The disclosure by the Electoral Commission of donations to the political parties, which reached record levels in the quarter before the general election, has revived age old questions about party funding reform.
Of the £26.3 million-worth of gifts declared by 16 political parties in April, May and June, the Conservative Party received £12.3 million and Labour £10.9 million with the Liberal Democrats struggling to compete with £2 million. As ever, the Tories’ main source of donations was wealthy individuals whilst Labour received a mixture of funding from unions and individual donors.
Clearly something needs to be done about party funding. All three of the major parties have been caught up in funding scandals in recent years. But even when there is no outright scandal or suspicion of foul play it is contrary to democratic principle that wealthy individuals and organisations should hold such sway over the political process.
Two current news stories demonstrate why the current system is unsatisfactory:
- Labour is on the brink of bankruptcy with debts of £20 million, according to John Prescott. Even if the party sticks to the NEC’s deficit reduction plan, its debts may hamper its ability to compete in the Scottish, Welsh, European and local elections, and the general election in 2015. Whatever the colour of your political stripes, it does serious damage to the health of our democracy when the second largest party is constrained from competing on account of its finances.
- Donations to the Tories and the Lib Dems surged in the weeks following the election with Nick Clegg’s party receiving £1.5 million in gifts, almost as much as they‘d received during the three months prior to it. The reason for this remarkable spike in Lib Dem fortunes is so obvious it barely needs repeating: money follows power in the hope of gaining influence. Even when the corruption is not direct and tangible – a new law, a government contract, a peerage - it exists nonetheless in the way politicians anticipate the wishes of their paymasters and behave accordingly.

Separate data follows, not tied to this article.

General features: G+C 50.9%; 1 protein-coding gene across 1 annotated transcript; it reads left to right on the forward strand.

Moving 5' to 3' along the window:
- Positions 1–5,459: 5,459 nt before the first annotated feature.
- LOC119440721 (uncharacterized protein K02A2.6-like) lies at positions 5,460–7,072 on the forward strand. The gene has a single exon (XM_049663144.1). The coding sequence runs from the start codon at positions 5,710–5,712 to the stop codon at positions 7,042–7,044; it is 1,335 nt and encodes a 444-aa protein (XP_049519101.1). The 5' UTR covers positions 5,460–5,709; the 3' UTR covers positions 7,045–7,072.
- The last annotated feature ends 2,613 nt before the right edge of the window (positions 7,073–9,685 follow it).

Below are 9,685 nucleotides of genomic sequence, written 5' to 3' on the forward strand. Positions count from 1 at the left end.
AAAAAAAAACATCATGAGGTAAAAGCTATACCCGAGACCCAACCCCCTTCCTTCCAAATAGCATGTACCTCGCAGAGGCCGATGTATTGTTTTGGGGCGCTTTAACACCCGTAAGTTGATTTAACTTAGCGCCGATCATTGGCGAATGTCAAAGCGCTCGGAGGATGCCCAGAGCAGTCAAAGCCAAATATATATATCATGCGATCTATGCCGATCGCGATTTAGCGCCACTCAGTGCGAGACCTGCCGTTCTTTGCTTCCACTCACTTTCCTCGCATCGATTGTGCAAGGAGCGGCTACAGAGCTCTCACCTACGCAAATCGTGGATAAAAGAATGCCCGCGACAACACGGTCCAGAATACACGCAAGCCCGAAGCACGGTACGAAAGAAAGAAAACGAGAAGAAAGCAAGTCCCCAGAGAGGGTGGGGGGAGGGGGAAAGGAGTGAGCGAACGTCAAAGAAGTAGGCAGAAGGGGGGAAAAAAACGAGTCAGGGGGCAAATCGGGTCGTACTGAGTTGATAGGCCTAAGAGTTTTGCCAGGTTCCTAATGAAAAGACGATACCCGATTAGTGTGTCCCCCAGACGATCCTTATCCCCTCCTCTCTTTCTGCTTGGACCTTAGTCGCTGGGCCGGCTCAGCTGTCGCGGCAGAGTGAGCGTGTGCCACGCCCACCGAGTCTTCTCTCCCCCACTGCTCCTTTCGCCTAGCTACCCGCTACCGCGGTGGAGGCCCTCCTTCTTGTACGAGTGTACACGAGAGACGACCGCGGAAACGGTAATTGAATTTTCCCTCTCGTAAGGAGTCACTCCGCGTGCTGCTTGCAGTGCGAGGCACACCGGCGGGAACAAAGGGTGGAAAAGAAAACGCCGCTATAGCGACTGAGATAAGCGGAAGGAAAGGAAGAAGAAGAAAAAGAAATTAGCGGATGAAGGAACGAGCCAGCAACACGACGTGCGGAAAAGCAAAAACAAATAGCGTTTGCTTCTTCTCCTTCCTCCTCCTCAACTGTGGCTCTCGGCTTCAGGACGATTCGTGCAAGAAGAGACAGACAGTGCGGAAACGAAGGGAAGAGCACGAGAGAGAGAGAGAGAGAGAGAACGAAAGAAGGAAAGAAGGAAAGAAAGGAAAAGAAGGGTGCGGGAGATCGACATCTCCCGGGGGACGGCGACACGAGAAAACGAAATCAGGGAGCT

What can be done?
All sorts of proposals have been made for capping donations, increasing transparency and introducing more state funding. Any political progress is notoriously slow as each of the parties will bitterly fight any reform they believe disadvantages them financially.
With near-permanent partisan warfare and angry accusations of self-interest, it’s easy to overlook the basic question of what it is we want a system of party funding to achieve. A central aim of a fair and democratic funding system, it seems to me, should be to ensure all citizens have equal access to the means to influence the political process.
Any funding regime in which private donations continue to dominate would not be acceptable, but a regime of state funding would need to increase the influence of citizens and not be designed in such a way that serves the entrenched interests of the main parties.
And here I want to bring in a proposal that impressed me from Envisioning Real Utopias, a fascinating book I’m reading by political philosopher Erik Olin Wright which sets out ideas for the progressive reform of institutions on radically democratic and egalitarian lines.
To achieve the “egalitarian public financing of politics”, Wright develops an idea originally proposed by Bruce Ackerman in 2004 as a way of reforming campaign finance in the US in a manner which circumvents the strong constraints imposed by the Supreme Court in its ruling that financial contributions to political parties qualify as a form of “free speech”.